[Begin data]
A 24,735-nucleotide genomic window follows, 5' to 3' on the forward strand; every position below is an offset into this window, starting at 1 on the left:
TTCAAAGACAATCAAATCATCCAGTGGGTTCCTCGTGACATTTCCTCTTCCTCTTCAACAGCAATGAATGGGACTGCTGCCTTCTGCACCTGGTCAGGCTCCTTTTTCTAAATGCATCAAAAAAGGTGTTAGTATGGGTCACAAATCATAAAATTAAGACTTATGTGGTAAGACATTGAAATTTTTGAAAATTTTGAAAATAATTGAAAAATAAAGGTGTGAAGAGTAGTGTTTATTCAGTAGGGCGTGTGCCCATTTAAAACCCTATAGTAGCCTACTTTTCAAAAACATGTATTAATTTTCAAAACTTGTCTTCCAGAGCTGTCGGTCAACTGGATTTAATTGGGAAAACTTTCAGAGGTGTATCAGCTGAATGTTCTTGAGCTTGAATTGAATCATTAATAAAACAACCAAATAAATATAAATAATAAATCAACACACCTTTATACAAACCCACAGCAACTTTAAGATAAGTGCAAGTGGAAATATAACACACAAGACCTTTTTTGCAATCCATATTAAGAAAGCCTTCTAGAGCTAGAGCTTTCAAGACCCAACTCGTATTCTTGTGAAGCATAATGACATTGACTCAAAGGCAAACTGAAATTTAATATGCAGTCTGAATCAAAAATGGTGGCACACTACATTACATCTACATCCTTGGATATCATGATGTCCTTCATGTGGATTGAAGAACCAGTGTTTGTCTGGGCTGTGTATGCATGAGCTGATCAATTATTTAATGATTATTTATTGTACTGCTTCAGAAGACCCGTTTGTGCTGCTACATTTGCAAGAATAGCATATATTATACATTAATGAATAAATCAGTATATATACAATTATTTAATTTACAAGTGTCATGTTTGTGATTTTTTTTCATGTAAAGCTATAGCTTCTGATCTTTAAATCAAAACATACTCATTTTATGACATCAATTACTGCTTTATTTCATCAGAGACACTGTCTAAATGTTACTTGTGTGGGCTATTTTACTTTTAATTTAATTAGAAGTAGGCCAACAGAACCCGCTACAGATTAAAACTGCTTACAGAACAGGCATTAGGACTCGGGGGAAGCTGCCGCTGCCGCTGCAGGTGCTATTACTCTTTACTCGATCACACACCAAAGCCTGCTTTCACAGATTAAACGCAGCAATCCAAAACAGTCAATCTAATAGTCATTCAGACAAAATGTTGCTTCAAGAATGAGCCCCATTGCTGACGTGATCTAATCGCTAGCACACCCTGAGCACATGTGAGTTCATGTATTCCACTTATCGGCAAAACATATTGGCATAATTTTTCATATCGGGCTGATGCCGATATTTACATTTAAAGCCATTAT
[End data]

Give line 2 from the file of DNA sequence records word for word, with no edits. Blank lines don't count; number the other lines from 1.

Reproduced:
TTCAAAGACAATCAAATCATCCAGTGGGTTCCTCGTGACATTTCCTCTTCCTCTTCAACAGCAATGAATGGGACTGCTGCCTTCTGCACCTGGTCAGGCTCCTTTTTCTAAATGCATCAAAAAAGGTGTTAGTATGGGTCACAAATCATAAAATTAAGACTTATGTGGTAAGACATTGAAATTTTTGAAAATTTTGAAAATAATTGAAAAATAAAGGTGTGAAGAGTAGTGTTTATTCAGTAGGGCGTGTGCCCATTTAAAACCCTATAGTAGCCTACTTTTCAAAAACATGTATTAATTTTCAAAACTTGTCTTCCAGAGCTGTCGGTCAACTGGATTTAATTGGGAAAACTTTCAGAGGTGTATCAGCTGAATGTTCTTGAGCTTGAATTGAATCATTAATAAAACAACCAAATAAATATAAATAATAAATCAACACACCTTTATACAAACCCACAGCAACTTTAAGATAAGTGCAAGTGGAAATATAACACACAAGACCTTTTTTGCAATCCATATTAAGAAAGCCTTCTAGAGCTAGAGCTTTCAAGACCCAACTCGTATTCTTGTGAAGCATAATGACATTGACTCAAAGGCAAACTGAAATTTAATATGCAGTCTGAATCAAAAATGGTGGCACACTACATTACATCTACATCCTTGGATATCATGATGTCCTTCATGTGGATTGAAGAACCAGTGTTTGTCTGGGCTGTGTATGCATGAGCTGATCAATTATTTAATGATTATTTATTGTACTGCTTCAGAAGACCCGTTTGTGCTGCTACATTTGCAAGAATAGCATATATTATACATTAATGAATAAATCAGTATATATACAATTATTTAATTTACAAGTGTCATGTTTGTGATTTTTTTTCATGTAAAGCTATAGCTTCTGATCTTTAAATCAAAACATACTCATTTTATGACATCAATTACTGCTTTATTTCATCAGAGACACTGTCTAAATGTTACTTGTGTGGGCTATTTTACTTTTAATTTAATTAGAAGTAGGCCAACAGAACCCGCTACAGATTAAAACTGCTTACAGAACAGGCATTAGGACTCGGGGGAAGCTGCCGCTGCCGCTGCAGGTGCTATTACTCTTTACTCGATCACACACCAAAGCCTGCTTTCACAGATTAAACGCAGCAATCCAAAACAGTCAATCTAATAGTCATTCAGACAAAATGTTGCTTCAAGAATGAGCCCCATTGCTGACGTGATCTAATCGCTAGCACACCCTGAGCACATGTGAGTTCATGTATTCCACTTATCGGCAAAACATATTGGCATAATTTTTCATATCGGGCTGATGCCGATATTTACATTTAAAGCCATTAT